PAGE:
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TOWARDS A DECOLONIAL PSYCHOLOGY: THEORIES FROM THE GLOBAL SOUTH

Location: CAPE TOWN, SOUTH AFRICA

A colloquium

Starts: 2019/02/21 16:00
Ends: 2019/02/22 16:00

TOWARDS A DECOLONIAL PSYCHOLOGY: THEORIES FROM THE GLOBAL SOUTH 

A colloquium presented by University of the Western Cape , University of Kansas, University of Pretoria, University of South Africa, South African Medical Research Council and the University of Witwatersrand, Society for the Psychological Study of Social Issues, a division of the American Psychological Association   

21 – 22 FEBRUARY 2019 CAPE TOWN, SOUTH AFRICA 

Although the landscape of decolonial scholarship and intellectual engagement has a fairly well developed and robust tradition amongst scholars from the South i.e., Latin America, the Caribbean and Africa, the practice of merging political and social activism with scholarship within the broader context of psychology is arguably still haunted by the effects of the “colonial wound”.  Several critical theorists have argued that despite the decolonial turn and presence of intrinsically politicised forms of psychology, the underlying structures of oppression, subjugation and injustice remain ever-present (Sardar, 2008). In this sense, it can be argued that psychologists, with their continued reliance on very particular definitions of subjectivity and subject position, have been key participants in contributing to the maintenance and perpetuation of oppressive systems and practices.  Within the discipline there continues to be an epistemological imperative to interrogate our theoretical and practical projects within the broader relations of structural inequality, domination, and the experience of violence and discrimination - experiences that continue to exist in society. One such example is the role psychology played in challenging institutionalised racism in South Africa.  A decolonial turn necessitates a process of change in both thinking and practice and is one closely linked to academic institutions as systems of knowledge production.  The aim of the colloquium is to engage local and international scholars and practitioners of psychology in terms of the nuances of decoloniality within society, academia and practice. Moreover, we will explore decolonial praxis, how this can be realised as well as its implications.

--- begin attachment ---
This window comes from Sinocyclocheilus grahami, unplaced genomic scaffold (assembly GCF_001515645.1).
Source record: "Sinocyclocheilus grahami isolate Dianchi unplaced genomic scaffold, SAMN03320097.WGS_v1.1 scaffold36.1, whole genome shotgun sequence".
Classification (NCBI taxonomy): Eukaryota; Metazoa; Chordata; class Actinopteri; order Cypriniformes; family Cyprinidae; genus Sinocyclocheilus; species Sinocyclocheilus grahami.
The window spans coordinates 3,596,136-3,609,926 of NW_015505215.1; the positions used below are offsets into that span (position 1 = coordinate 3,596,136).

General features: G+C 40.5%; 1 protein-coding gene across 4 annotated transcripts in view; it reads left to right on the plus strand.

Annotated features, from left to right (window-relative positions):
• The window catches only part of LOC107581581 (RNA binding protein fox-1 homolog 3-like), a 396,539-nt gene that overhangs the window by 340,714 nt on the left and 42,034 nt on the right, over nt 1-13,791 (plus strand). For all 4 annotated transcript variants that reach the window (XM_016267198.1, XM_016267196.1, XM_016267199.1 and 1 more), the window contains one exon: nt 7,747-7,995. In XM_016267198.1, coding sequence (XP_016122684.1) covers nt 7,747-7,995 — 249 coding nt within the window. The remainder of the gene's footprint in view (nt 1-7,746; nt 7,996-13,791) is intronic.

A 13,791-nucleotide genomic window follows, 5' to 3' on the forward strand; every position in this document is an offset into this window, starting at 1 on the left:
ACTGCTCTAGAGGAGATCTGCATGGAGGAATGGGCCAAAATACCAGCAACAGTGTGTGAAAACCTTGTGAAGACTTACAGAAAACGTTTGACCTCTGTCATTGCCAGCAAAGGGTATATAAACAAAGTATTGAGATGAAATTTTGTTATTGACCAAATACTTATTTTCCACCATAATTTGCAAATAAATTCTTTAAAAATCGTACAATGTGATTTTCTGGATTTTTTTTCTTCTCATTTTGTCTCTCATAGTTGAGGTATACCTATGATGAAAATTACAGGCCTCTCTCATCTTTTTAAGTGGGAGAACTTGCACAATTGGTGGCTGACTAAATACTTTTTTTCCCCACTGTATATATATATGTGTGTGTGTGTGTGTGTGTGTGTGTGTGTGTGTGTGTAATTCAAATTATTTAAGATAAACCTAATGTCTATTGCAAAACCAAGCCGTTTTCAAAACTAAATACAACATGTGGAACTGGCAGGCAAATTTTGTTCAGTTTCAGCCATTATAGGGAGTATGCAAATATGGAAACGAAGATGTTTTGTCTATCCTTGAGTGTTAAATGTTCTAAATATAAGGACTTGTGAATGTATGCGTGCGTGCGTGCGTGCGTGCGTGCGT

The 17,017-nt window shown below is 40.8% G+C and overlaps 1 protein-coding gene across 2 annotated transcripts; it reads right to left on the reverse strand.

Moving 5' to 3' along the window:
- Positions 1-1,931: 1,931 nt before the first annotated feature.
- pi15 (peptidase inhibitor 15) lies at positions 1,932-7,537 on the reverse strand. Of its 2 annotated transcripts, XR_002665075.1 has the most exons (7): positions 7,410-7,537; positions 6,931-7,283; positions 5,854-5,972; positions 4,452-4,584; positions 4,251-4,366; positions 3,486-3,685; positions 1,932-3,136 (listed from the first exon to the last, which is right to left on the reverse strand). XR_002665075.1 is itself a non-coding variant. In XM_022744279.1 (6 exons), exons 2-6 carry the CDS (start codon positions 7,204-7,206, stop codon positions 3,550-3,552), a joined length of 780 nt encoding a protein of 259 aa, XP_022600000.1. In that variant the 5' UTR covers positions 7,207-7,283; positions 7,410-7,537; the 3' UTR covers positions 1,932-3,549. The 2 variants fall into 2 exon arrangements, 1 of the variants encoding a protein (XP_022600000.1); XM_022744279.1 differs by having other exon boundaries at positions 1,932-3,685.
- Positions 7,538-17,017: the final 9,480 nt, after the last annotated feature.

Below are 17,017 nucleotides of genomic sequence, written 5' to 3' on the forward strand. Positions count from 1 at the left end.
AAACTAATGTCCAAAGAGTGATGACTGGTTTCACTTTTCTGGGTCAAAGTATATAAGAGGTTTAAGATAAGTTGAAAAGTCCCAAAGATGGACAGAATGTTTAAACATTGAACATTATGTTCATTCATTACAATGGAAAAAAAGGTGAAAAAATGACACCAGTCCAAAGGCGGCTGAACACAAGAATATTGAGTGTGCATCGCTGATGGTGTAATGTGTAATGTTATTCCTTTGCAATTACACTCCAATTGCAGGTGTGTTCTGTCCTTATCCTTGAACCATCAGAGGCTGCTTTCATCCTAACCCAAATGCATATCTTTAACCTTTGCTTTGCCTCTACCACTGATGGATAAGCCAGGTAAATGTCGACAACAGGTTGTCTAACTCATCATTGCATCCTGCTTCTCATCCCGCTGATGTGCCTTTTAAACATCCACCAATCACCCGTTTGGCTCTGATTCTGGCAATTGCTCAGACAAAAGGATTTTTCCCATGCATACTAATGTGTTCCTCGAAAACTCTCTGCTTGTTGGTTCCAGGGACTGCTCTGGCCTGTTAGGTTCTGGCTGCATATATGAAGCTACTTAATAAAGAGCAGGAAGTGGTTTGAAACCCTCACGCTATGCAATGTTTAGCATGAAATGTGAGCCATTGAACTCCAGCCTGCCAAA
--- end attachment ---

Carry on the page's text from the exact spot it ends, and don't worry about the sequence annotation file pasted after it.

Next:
We encourage scholars and practitioners who wish to cast a further critical lens on the concept of decoloniality to consider sharing their knowledge and experience at this 2-day colloquium.  

The themes being explored are the following: 

• The concept of decoloniality  

• Teaching, knowledge development and the scholarship of decoloniality in learning and teaching  

• Psychology voice and agency in decoloniality 

• Critical psychology perspectives  

• Aspects of the history of psychology and its trajectories towards a decolonial psychology 

• Critical perspectives on methodologies in a decolonial psychology   


Abstracts should not be longer than 300 words and submitted no later than 23 November 2018. 

Please forward abstracts to: decol-symposium2019@uwc.ac.za  

We look forward to sharing our knowledge and experience in Cape Town in 2019. ​

Please Click here for event PDF​

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